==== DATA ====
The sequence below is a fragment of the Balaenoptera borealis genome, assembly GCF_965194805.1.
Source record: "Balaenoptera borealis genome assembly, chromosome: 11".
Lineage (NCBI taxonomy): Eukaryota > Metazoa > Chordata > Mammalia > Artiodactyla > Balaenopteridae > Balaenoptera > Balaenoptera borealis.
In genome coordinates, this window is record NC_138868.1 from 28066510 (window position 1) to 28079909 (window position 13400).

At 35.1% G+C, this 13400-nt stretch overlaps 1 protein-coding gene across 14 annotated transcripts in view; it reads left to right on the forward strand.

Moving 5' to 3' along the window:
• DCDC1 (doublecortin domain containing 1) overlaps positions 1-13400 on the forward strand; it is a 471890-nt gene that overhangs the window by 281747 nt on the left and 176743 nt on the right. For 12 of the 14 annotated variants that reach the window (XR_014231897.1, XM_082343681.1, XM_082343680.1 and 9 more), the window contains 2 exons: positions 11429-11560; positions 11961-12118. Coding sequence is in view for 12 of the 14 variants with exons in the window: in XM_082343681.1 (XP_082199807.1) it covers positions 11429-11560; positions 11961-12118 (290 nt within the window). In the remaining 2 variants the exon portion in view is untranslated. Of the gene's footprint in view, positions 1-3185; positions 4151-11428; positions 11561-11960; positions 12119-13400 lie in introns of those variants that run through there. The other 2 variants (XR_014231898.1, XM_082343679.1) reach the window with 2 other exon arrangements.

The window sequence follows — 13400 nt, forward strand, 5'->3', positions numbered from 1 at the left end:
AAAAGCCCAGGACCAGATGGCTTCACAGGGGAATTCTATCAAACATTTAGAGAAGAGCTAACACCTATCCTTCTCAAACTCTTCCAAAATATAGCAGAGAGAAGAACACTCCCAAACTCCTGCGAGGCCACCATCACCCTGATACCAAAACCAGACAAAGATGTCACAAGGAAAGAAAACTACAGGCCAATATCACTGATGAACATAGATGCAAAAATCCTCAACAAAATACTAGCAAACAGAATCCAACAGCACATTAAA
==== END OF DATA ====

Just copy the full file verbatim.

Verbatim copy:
The sequence below is a fragment of the Balaenoptera borealis genome, assembly GCF_965194805.1.
Source record: "Balaenoptera borealis genome assembly, chromosome: 11".
Lineage (NCBI taxonomy): Eukaryota > Metazoa > Chordata > Mammalia > Artiodactyla > Balaenopteridae > Balaenoptera > Balaenoptera borealis.
In genome coordinates, this window is record NC_138868.1 from 28066510 (window position 1) to 28079909 (window position 13400).

At 35.1% G+C, this 13400-nt stretch overlaps 1 protein-coding gene across 14 annotated transcripts in view; it reads left to right on the forward strand.

Moving 5' to 3' along the window:
• DCDC1 (doublecortin domain containing 1) overlaps positions 1-13400 on the forward strand; it is a 471890-nt gene that overhangs the window by 281747 nt on the left and 176743 nt on the right. For 12 of the 14 annotated variants that reach the window (XR_014231897.1, XM_082343681.1, XM_082343680.1 and 9 more), the window contains 2 exons: positions 11429-11560; positions 11961-12118. Coding sequence is in view for 12 of the 14 variants with exons in the window: in XM_082343681.1 (XP_082199807.1) it covers positions 11429-11560; positions 11961-12118 (290 nt within the window). In the remaining 2 variants the exon portion in view is untranslated. Of the gene's footprint in view, positions 1-3185; positions 4151-11428; positions 11561-11960; positions 12119-13400 lie in introns of those variants that run through there. The other 2 variants (XR_014231898.1, XM_082343679.1) reach the window with 2 other exon arrangements.

The window sequence follows — 13400 nt, forward strand, 5'->3', positions numbered from 1 at the left end:
AAAAGCCCAGGACCAGATGGCTTCACAGGGGAATTCTATCAAACATTTAGAGAAGAGCTAACACCTATCCTTCTCAAACTCTTCCAAAATATAGCAGAGAGAAGAACACTCCCAAACTCCTGCGAGGCCACCATCACCCTGATACCAAAACCAGACAAAGATGTCACAAGGAAAGAAAACTACAGGCCAATATCACTGATGAACATAGATGCAAAAATCCTCAACAAAATACTAGCAAACAGAATCCAACAGCACATTAAA